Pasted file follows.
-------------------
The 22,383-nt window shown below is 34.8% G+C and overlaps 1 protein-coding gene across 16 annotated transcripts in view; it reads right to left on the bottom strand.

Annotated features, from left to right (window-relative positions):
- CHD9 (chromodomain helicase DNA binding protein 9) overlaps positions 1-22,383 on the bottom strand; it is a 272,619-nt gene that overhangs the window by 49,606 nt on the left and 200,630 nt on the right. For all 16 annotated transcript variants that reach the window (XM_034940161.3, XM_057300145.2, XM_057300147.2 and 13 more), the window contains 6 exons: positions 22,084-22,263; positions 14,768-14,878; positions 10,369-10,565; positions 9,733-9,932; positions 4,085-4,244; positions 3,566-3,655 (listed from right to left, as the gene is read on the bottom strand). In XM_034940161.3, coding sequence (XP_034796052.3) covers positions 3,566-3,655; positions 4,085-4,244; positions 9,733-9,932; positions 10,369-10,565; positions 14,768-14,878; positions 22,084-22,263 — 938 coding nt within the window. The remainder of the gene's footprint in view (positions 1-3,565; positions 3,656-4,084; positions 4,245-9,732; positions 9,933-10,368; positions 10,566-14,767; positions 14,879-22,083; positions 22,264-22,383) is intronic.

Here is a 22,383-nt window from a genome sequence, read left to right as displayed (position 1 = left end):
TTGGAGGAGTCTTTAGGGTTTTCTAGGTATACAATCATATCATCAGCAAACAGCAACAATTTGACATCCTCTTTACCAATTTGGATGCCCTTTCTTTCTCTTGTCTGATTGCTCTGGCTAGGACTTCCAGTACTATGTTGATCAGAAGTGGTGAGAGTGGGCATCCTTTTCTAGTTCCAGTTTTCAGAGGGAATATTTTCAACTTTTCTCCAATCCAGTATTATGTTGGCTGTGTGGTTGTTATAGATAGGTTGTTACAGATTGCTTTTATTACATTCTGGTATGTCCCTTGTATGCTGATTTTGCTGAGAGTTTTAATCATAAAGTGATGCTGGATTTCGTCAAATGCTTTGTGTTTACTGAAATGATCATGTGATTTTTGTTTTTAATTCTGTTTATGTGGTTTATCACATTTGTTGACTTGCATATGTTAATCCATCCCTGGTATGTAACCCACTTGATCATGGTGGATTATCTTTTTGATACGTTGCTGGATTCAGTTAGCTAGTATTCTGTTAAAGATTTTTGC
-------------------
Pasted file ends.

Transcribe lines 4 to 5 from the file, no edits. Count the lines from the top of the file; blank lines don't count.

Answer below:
Here is a 22,383-nt window from a genome sequence, read left to right as displayed (position 1 = left end):
TTGGAGGAGTCTTTAGGGTTTTCTAGGTATACAATCATATCATCAGCAAACAGCAACAATTTGACATCCTCTTTACCAATTTGGATGCCCTTTCTTTCTCTTGTCTGATTGCTCTGGCTAGGACTTCCAGTACTATGTTGATCAGAAGTGGTGAGAGTGGGCATCCTTTTCTAGTTCCAGTTTTCAGAGGGAATATTTTCAACTTTTCTCCAATCCAGTATTATGTTGGCTGTGTGGTTGTTATAGATAGGTTGTTACAGATTGCTTTTATTACATTCTGGTATGTCCCTTGTATGCTGATTTTGCTGAGAGTTTTAATCATAAAGTGATGCTGGATTTCGTCAAATGCTTTGTGTTTACTGAAATGATCATGTGATTTTTGTTTTTAATTCTGTTTATGTGGTTTATCACATTTGTTGACTTGCATATGTTAATCCATCCCTGGTATGTAACCCACTTGATCATGGTGGATTATCTTTTTGATACGTTGCTGGATTCAGTTAGCTAGTATTCTGTTAAAGATTTTTGC